Sand was dredged from the
surrounding Arabian Gulf and
deposited in the prescribed geometry
using an approach called
“rainbowing”, essentially spraying
the sand through massive nozzles.
Large vibration machines are used to
ensure good packing of the sand,
and this is important because Dubai
lies essentially on the Western
Coastal fault line and very near the
Dibba fault line, both of which are
known to be active.
Sources: palm rendering
(www.pbase.com), data
(www.oxyrealestate.com), fault line
map (www.uaeinteract.com)
(www.oxyrealestate.com), fault line
map (www.uaeinteract.com)
Scene: an exclusive villa for sale
Script: The light construction
which is being built on top of this
quarry rock and sand foundation
represents the best in modern
seaside living. With sale prices in
the millions of dollars for villas and
apartments, this clearly caters to a
luxury clientele. But as is often the
case when humans attempt to
improve upon the genius of nature,
this project has not been without its
critics and problems.
Source: image (www.thepalm.ae)
Scene: real estate listings, plus
images of marine life
Script: First is the cost. Tens of
billions of dollars for each of the
three Palm projects, with a similar
cost for The World. There is a
legitimate complaint that wealthy
individuals and land developers
make all the profit from land and
home sales, while the only jobs
generated are in the tourism and
service industries—employment
which offers notoriously low wages
the World over. So the question
remains, what are the financial
ethics of undertaking such a project.
The second primary criticism of the
work is the environmental impact.
Environmentalists have forcefully
argued that the construction has
disturbed the marine habitat
irreversibly through destruction of
coral habitats and severe disruption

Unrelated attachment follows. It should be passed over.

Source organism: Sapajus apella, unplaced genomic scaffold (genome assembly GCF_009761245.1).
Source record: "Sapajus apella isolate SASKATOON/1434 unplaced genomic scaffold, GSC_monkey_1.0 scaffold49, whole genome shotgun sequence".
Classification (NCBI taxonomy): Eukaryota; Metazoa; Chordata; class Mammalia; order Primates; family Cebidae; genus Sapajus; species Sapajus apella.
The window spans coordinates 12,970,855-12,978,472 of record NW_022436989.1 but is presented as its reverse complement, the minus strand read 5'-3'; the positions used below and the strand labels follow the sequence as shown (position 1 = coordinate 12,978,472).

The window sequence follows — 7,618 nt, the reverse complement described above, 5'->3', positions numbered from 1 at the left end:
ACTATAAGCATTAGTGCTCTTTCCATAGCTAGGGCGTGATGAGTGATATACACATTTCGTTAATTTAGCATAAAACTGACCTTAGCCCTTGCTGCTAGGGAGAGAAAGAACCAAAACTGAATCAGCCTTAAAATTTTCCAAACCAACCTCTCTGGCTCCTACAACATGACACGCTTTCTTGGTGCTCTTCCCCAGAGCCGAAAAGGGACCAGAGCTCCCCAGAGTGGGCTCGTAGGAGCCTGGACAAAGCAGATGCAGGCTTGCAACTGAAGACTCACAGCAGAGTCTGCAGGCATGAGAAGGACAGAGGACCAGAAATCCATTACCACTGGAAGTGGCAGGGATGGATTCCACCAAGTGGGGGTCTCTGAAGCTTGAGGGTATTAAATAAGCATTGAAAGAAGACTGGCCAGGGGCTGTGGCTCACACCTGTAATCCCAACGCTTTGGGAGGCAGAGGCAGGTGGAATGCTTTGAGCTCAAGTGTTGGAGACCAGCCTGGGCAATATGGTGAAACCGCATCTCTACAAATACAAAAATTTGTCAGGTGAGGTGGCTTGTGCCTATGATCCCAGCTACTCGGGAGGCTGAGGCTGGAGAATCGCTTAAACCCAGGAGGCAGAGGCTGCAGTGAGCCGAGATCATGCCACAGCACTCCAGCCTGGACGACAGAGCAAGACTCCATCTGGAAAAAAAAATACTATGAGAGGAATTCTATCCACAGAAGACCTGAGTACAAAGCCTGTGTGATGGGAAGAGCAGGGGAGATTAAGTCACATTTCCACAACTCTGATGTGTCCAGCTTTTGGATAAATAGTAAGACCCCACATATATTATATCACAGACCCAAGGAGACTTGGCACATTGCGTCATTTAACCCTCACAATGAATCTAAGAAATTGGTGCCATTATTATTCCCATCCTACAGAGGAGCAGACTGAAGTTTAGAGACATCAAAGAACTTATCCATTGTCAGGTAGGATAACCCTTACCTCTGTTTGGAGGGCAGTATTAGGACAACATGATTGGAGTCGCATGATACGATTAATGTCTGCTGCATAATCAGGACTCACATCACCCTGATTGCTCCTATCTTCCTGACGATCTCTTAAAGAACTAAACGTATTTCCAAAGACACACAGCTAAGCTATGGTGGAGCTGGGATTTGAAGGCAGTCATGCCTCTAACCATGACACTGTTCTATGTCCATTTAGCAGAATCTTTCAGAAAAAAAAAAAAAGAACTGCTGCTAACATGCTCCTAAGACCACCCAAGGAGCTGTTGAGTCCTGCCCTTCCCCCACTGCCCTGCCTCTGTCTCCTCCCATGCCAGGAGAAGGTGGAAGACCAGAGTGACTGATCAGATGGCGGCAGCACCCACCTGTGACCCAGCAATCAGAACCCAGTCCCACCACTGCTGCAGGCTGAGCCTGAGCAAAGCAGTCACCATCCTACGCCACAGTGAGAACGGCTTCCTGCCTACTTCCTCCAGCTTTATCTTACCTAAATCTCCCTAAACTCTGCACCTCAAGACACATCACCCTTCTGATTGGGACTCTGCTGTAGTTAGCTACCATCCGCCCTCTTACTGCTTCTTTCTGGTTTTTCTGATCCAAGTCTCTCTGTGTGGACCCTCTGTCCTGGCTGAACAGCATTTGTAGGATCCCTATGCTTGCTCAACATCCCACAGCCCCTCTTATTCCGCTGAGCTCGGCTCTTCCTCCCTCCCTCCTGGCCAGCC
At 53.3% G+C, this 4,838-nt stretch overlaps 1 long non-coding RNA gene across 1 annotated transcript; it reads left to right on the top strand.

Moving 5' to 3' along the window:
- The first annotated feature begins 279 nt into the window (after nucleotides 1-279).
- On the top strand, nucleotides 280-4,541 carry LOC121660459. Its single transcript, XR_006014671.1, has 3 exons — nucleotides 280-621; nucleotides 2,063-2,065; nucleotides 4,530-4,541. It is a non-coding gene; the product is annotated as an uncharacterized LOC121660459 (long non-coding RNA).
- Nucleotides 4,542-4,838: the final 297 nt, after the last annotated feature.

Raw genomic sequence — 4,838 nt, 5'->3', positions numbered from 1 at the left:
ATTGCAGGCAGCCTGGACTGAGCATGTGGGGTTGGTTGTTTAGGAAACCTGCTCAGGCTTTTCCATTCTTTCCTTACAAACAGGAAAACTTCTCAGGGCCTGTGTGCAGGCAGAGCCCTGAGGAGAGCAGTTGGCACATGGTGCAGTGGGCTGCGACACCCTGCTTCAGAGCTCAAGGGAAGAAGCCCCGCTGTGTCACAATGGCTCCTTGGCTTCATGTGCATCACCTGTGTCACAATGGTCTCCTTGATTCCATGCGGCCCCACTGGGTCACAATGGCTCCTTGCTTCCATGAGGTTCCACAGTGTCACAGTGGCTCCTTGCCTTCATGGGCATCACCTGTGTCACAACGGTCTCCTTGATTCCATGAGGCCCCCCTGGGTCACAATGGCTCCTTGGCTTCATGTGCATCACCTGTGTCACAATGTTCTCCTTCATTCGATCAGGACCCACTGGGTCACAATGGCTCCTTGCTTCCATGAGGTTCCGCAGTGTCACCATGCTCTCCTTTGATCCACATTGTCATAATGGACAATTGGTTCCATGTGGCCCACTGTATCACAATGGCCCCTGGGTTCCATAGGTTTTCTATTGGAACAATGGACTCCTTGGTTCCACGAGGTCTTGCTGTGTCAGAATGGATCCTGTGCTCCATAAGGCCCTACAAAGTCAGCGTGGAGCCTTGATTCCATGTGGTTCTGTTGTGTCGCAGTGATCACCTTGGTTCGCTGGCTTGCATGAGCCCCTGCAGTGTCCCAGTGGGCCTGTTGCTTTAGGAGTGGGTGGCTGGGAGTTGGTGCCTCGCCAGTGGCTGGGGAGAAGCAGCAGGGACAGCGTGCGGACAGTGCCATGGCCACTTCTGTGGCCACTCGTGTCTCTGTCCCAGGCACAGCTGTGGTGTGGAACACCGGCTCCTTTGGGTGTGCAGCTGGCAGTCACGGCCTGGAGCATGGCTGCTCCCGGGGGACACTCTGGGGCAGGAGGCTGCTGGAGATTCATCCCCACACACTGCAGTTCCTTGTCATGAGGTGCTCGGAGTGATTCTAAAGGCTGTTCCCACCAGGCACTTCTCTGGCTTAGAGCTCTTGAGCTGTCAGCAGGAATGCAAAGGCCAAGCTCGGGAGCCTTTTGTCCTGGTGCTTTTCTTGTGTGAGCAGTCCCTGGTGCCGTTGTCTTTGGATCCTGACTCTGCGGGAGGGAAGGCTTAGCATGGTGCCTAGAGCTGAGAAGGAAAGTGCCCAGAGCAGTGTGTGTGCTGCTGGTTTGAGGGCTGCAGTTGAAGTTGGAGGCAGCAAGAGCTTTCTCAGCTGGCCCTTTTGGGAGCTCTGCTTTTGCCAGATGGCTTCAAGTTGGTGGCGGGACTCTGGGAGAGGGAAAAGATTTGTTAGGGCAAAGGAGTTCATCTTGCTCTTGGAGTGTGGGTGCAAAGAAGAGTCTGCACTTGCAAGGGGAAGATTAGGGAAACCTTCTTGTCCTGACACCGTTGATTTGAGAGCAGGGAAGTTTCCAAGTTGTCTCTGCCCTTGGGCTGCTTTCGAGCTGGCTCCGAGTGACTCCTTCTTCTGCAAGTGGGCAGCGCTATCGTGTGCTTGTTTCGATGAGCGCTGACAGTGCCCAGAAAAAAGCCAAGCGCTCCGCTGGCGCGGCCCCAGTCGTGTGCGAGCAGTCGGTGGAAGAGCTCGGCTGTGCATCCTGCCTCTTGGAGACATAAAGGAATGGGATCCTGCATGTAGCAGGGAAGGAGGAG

of the natural state of the sea floor.
The primary construction contractor,
Nakheel, of course paints a much
more rosy picture, but it’s safe to at
least be skeptical about the
ecosystem’s recovery from this
serious and invasive blow. This
says nothing of the environmental
impact of the operation of the island
itself, where homes and resorts will
generate large amounts of waste and
pollution which again have the
potential to negatively impact the
local marine environment.
Sources: listing
(realestate.theemiratesnetwork.com),
environmental impact
(news.mongabay.com), image
(www.ameinfo.com)
Scene: The fronds.
Script: The balance of costs and
benefits for a project of this
unprecedented scale is difficult to
resolve. Of course, as engineers, we
are all impressed by this stunning
achievement in planning and
execution. But we also ask the usual
question about our relationship to
society. Why is this money being
spent in this way? Who will really
benefit from the construction and
operation of these manmade islands?
What is our responsibility to
ourselves, our neighbors, our
environment, our children? As
engineers, we sometimes face
massive questions which place us in
serious ethical limbo, and for me,
this project is one of those times.
What if, faced with an impending
economic crisis due to decreasing
oil revenues, the UAE chose to
funnel their resources not into
tourism, but into alternative energy
sources? Surely a $20B investment
in energy R&D would yield
amazingly valuable advances in
energy which would potentially
revolutionize our lives and make a
hefty profit. But the choice has
already been made. The Palm and
World projects will be completed
before the end of the decade, and we
are left to ponder—as we
often—what might have been.
Source: image (www.thepalm.ae)